Eating an Early Dinner Can Help You Burn Fat, Lower Your Blood Sugar

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A recent study finds that eating a late dinner can cause weight gain and high blood sugar levels regardless of calories.
Eating dinner at 10 p.m. instead of 6 p.m. may affect your blood glucose and the ability to burn fat.
The study found that late eaters had peak blood sugar levels almost 20 percent higher and fat burning reduced by 10 percent, compared with those who ate dinner earlier.
Conventional wisdom is that a calorie is a calorie, no matter when you eat it, and that weight gain is caused by eating more calories than you use. Nutritionists call this the calories in, calories out theory of weight control. But it might not be as simple as that. New research discovers that what time you eat may play a significant role in gaining weight.
Eating late associated with weight gain. According to a study published today in the Endocrine Society’s Journal of Clinical Endocrinology & Metabolism, eating a late dinner is associated with weight gain and high blood sugar levels, regardless if the meal is the same that you would have eaten earlier. “We were aware of other research that suggested that late eating is associated with obesity, and because association is not the same as causation, we wanted to look at this in a more rigorous way,” study author Dr. Jonathan C. Jun, associate professor of medicine at Johns Hopkins University. Jun explained that the research team wanted to understand whether late eating actually changes metabolism in a way that promotes obesity. “So that’s why we set out to do this randomized clinically controlled trial, taking healthy people and make them eat at two different times, control their food, control their diet, and control their sleep times as well,” he said. Same meals, same sleep time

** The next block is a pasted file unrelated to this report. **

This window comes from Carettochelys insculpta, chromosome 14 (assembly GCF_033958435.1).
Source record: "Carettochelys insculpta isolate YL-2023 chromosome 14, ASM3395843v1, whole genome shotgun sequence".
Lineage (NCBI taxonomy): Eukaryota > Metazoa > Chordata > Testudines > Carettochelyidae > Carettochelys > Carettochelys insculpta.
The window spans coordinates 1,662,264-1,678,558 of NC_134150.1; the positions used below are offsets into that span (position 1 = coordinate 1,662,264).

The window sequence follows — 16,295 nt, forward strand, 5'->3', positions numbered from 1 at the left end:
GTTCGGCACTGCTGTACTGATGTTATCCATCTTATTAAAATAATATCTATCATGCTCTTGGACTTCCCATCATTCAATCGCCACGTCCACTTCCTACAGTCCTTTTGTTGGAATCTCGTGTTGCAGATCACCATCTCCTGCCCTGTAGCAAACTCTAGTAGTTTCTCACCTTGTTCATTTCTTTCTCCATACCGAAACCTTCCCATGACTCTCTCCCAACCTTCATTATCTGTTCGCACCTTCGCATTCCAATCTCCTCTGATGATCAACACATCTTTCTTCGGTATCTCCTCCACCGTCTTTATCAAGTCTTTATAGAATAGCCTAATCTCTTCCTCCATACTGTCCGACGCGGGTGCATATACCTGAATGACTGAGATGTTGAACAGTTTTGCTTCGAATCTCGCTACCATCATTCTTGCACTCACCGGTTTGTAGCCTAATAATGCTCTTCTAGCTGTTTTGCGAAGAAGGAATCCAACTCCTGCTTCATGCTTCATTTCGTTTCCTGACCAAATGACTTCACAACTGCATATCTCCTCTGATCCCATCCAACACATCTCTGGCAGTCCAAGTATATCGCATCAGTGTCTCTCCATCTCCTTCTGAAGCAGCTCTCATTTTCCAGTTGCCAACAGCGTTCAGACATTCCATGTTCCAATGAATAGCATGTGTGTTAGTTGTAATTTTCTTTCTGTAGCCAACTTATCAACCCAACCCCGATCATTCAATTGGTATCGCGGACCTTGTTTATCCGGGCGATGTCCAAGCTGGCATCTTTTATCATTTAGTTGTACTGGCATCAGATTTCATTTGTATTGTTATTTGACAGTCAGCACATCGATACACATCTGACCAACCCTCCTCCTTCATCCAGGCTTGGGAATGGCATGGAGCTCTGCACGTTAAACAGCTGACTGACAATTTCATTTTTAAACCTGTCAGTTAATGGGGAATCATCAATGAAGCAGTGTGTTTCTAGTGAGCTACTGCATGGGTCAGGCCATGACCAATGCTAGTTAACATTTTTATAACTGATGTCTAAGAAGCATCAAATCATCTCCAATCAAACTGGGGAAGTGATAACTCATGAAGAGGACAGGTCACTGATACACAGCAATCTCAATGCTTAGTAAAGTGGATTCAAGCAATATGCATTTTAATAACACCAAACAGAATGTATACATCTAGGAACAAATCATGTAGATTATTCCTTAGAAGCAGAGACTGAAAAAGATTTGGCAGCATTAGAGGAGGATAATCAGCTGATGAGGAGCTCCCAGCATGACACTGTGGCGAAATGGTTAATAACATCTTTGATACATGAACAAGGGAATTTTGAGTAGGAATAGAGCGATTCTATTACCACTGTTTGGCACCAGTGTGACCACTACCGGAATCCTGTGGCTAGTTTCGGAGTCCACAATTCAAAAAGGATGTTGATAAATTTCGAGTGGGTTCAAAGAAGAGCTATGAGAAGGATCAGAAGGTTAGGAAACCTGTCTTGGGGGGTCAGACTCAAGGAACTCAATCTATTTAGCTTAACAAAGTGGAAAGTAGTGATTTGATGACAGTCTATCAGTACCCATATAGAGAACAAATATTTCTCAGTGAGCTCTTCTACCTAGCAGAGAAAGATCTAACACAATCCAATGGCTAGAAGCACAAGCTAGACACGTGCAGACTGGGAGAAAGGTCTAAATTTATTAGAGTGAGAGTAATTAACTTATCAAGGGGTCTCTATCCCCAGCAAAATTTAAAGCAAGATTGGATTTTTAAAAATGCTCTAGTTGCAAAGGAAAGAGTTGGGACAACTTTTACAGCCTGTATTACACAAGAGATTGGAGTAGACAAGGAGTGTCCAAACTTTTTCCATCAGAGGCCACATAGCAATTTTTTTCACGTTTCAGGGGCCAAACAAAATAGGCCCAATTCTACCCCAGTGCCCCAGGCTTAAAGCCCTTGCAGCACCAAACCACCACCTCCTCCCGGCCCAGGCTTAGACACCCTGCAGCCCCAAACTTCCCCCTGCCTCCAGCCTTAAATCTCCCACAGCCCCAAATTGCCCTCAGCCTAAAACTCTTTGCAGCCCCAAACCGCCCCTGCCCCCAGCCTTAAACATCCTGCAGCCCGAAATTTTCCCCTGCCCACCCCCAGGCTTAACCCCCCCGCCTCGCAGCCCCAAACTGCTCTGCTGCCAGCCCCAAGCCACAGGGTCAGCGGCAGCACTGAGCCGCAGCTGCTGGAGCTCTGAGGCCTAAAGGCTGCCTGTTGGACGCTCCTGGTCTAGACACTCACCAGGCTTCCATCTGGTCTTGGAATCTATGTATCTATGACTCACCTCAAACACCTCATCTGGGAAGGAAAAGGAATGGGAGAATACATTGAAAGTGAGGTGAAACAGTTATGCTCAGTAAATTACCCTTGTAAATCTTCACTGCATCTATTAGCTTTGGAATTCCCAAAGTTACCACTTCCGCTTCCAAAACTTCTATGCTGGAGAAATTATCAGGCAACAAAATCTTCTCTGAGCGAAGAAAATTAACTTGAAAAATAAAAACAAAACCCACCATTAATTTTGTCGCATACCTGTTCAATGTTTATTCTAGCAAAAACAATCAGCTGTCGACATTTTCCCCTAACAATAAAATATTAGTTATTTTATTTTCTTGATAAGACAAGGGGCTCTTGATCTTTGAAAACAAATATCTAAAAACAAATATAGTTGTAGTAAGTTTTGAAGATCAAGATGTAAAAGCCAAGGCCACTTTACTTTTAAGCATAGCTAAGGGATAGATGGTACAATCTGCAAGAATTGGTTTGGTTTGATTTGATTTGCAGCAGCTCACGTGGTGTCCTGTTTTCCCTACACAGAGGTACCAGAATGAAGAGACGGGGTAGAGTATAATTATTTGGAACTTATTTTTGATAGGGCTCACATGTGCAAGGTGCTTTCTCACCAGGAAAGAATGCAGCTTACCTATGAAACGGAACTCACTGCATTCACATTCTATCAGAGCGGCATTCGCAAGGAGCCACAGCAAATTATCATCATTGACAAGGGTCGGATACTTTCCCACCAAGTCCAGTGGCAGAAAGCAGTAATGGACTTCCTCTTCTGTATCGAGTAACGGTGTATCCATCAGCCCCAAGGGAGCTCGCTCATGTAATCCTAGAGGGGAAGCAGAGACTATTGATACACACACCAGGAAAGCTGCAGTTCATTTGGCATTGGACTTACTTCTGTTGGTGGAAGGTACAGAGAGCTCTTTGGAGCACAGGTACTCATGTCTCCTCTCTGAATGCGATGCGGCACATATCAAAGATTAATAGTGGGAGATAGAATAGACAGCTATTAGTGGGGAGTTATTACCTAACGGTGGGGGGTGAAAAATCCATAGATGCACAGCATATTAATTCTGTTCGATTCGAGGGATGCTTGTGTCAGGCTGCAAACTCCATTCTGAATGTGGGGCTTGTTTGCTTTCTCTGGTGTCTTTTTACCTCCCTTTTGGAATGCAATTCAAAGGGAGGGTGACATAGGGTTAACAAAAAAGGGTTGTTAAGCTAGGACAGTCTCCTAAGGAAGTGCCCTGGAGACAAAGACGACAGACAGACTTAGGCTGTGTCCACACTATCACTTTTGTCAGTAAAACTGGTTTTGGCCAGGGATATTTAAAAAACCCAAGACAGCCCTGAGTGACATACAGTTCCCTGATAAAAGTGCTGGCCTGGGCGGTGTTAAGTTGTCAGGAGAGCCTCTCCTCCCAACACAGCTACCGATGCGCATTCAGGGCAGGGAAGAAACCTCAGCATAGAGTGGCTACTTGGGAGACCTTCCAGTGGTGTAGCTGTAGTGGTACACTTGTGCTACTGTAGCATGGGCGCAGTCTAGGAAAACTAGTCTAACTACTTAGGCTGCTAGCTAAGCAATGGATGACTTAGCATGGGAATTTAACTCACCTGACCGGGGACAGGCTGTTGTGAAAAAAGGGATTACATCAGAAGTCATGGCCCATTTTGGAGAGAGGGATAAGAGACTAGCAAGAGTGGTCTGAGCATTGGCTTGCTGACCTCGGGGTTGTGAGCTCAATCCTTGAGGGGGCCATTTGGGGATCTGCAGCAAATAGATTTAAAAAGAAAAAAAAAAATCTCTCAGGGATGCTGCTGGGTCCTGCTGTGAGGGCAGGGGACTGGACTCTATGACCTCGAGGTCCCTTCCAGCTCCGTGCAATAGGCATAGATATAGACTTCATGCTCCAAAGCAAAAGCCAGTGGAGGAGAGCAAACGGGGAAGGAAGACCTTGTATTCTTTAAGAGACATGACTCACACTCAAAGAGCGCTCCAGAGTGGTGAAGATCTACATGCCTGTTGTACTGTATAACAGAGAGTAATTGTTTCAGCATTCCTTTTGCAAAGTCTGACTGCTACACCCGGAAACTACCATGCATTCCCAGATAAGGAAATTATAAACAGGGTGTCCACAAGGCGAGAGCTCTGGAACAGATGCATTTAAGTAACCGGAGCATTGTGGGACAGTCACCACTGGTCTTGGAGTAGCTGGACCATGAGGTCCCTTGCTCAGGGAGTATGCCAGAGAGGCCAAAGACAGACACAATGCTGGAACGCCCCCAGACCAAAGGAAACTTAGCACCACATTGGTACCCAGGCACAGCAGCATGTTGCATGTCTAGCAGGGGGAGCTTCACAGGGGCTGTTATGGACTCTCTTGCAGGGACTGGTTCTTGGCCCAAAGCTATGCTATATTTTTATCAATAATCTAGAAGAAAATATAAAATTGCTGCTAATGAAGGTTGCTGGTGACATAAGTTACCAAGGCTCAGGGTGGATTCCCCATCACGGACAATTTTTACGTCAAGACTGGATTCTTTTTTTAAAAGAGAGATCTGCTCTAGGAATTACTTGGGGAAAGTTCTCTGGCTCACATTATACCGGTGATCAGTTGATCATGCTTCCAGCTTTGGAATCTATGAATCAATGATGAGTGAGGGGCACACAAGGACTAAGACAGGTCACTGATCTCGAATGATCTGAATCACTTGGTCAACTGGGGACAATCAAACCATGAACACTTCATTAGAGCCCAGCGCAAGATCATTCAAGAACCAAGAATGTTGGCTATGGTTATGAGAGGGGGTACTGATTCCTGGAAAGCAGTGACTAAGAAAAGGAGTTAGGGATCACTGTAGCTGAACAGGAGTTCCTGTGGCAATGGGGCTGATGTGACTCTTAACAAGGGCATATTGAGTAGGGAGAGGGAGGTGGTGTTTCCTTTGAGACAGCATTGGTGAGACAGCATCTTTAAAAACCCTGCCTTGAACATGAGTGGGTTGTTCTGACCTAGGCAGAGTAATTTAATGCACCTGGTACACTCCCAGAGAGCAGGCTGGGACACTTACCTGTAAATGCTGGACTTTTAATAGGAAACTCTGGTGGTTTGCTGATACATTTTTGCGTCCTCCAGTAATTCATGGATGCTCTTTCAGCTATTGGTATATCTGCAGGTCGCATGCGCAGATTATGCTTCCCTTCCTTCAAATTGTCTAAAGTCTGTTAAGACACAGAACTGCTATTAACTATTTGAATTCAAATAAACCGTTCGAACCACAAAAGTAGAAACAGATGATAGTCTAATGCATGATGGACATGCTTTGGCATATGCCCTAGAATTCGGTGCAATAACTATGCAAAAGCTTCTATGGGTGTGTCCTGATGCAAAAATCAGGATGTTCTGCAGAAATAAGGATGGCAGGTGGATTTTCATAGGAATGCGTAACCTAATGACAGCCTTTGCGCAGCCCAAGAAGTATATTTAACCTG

Jun and team studied 20 healthy volunteers (10 men and 10 women) to find out how their bodies metabolized dinner eaten at 10 p.m. instead of 6 p.m. All study participants went to sleep at the same time: 11 p.m.
Study findings show that blood sugar levels are higher, and the amount of fat burned lower, when eating a late dinner, even when people ate the same meal.
“We weren’t surprised. Other researchers have done similar work looking at circadian rhythms and diet, and other labs have shown that if you eat out of phase with your body’s normal circadian rhythm, you don’t metabolize glucose the same way,” Jun said.
The study found that late eaters had peak blood sugar levels almost 20 percent higher and fat burning reduced by 10 percent, compared with those who ate dinner earlier.
“The effects we have seen in healthy volunteers might be more pronounced in people with obesity or diabetes, who already have a compromised metabolism,” said the study’s first author Chenjuan Gu, PhD, a postdoctoral researcher at Johns Hopkins University, in a statement.

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